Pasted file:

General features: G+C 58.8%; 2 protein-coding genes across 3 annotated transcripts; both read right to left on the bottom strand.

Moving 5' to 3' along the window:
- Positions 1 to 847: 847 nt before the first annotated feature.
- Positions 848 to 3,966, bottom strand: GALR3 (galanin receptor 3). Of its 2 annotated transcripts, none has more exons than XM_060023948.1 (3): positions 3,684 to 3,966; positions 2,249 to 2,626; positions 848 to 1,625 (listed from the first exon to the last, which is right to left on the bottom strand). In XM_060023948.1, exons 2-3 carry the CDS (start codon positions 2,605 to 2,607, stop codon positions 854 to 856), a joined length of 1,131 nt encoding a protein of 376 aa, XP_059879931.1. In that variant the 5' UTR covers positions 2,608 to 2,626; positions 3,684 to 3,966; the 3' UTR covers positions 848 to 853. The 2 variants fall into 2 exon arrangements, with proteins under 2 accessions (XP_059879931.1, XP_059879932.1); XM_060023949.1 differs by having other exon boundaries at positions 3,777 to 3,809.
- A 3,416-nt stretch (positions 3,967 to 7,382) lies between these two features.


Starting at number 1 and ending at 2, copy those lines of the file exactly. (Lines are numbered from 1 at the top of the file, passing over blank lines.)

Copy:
General features: G+C 58.8%; 2 protein-coding genes across 3 annotated transcripts; both read right to left on the bottom strand.

Moving 5' to 3' along the window: